East of Art: Transformations in Eastern Europe. Introduction
East of Art: Transformations in Eastern Europe, Museum of Modern Art, New York City, March 11, 2003
On March 11, 2003, between the daily UN Summits and in anticipation of the war with Saddam Hussein, New York City housed an international symposium East of Art: Transformations in Eastern Europe, arranged and hosted by the Museum of Modern Art.
The event was conducted in conjunction with and as an inauguration of the recent, seminal MOMA publication Primary Documents: A Sourcebook for Eastern and Central European Art since the 1950s, edited by Laura Hoptman and Tomáš Pospiszyl, with a Foreword by Ilya Kabakov.
The symposium attracted broad scholarship and turned into a celebration of academic success. The threat of terrorism did not stop the distinguished American, Eastern and Western European scholars and renowned artists from gathering in the alerted city at the MoMA Gramercy Theatre for the remarkable discussion.
However, there was a sense of anxiety, as the Symposium was scheduled to begin at 6:30 pm. When my colleague and I arrived at the Theatre’s door at 5:45 pm, however, the entrance was locked. A clerk responded to the bell by asking that we not disturb him. When we came back at 6:15,the participants and a considerable crowd of guests were still waiting outside the building in an impressive line that reconstructed the memories of the same socialist past vividly introduced in the celebrated anthology
The Theatre was full, and the faces of respected scholars were among the audience. Glenn D. Lowry, Director of the Museum of Modern Art, opened the Symposium with an address that introduced the event and Primary Documents. He emphasized the role of ideology and sociopolitical narratives in East European art and indicated that the goal of the publication is to stimulate dialog around modern art and to build a continuing series of “texts essential to understanding the ideology and practice of the production of modern art.”
Mr. Lowry also referred to the next case study to be published in the ongoing series – modern art and artistic context in the geographic and sociopolitical environment of Argentina and Venezuela.
Laura Hoptman, the initiator of the publication, defined the impulse behind the book as a desire to provide translations to the seminal writings by the most influential modern art historians and artists from Eastern Europe. She also stressed the political character of East European and Russian art and highlighted the issue of popularity – the most influential artists in Eastern Europe are less known in the West than some of their mediocre Western colleagues.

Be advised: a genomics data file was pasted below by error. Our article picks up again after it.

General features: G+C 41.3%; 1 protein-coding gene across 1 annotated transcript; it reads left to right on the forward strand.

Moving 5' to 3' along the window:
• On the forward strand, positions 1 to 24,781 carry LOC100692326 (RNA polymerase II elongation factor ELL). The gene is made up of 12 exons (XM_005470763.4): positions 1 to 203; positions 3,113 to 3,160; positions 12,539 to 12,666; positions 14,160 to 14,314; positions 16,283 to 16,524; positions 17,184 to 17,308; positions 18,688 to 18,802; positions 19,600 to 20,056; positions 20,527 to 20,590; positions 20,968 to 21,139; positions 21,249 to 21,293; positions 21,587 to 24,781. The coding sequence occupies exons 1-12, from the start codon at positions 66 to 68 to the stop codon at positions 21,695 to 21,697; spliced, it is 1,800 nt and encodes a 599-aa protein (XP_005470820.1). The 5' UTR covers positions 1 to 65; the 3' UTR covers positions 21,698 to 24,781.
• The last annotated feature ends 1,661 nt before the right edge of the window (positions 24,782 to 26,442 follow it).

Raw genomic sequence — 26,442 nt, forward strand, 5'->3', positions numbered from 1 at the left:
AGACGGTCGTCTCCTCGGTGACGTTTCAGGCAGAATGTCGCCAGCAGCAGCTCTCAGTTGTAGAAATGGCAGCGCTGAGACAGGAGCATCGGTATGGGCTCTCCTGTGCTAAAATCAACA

Hoptman also noted that only with the end of Soviet domination, when Eastern Europe opened to the West, did cultural changes unfold.
It is a widely known conceptual statement that politics and art are enmeshed by the definition of politics. The very name is a political declaration. Of course politics is also in all art, which is why, while inside the context of modern art in the West, the artists strived for new formalistic discoveries and challenges, shaping the face of modern art, the artistic underground in Eastern Europe, and Russia within the matching time frame.
These artists struggled for artistic freedoms, as well as sociopolitical freedoms, under the controlling political pressure of the socialist government. Ultimately, they faced imprisonment, exile, or abandonment in mental institutions – practical methods favored by power structures and used for isolation of unwanted ideas across centuries of human civilization.
After an introduction, the speakers gathered alongside the conference table by Hoptman and Tomáš Pospiszyl. The co-editors of the publication pointed to the character of cultural identities, and to the extent of unified discourse on the artistic context in East European countries.
Pospiszyl also questioned the real character of cultural contacts and communications of the recent decade and reasonably stressed the definitions of exploring Eastern Europe from across international boarders.
The other speakers seemed to agree with his statements and to utterly support his point of view. In my opinion, however, the vital notion of controversy was missing in Pospiszyl’s presentation. The conflicting intensity of artistic life-changing concepts at the razor’s edge versus ordinary socialist experiences, including ongoing artistic irony as recalled from the memories of the patterns of everyday life during both the last socialist and the postsocialist decades, was completely absent.
The appealing presentation by Boris Groys, Professor of Philosophy and Media Theory at the Academy for Design in Karlsruhe, followed the speech of the editors, and instigated a debate on modernist identities in closed communist and post-communist societies.
Groys presented the renowned major approach to the role of art in the society, stating that art, as a part of society, visualizes and signals information about life in the society. East European and Russian art stagessigns of what Eastern Europe and Russia are by channeling cultural identities.
For me as an art critic, Groys’ essential insight into the utopian character of communist culture was extremely engaging. In his argument on post-communist society, not limited to only experiences of Russia and/or Eastern Europe, Groys suggested that Communism was a universal futurist project that strived to erase national and other traditional cultures. It subjugated other concepts to the generalist project and established an opposite monopolist cultural attitude – to a certain extent retracing premodern society.
The Communist project as a utopian model has nothing to do with any closed traditional or archaic society, but it contains modernist leads to closed societies and represents the future within the society. Communism was a closure, an erasure of the past, meaning the future, but not the past.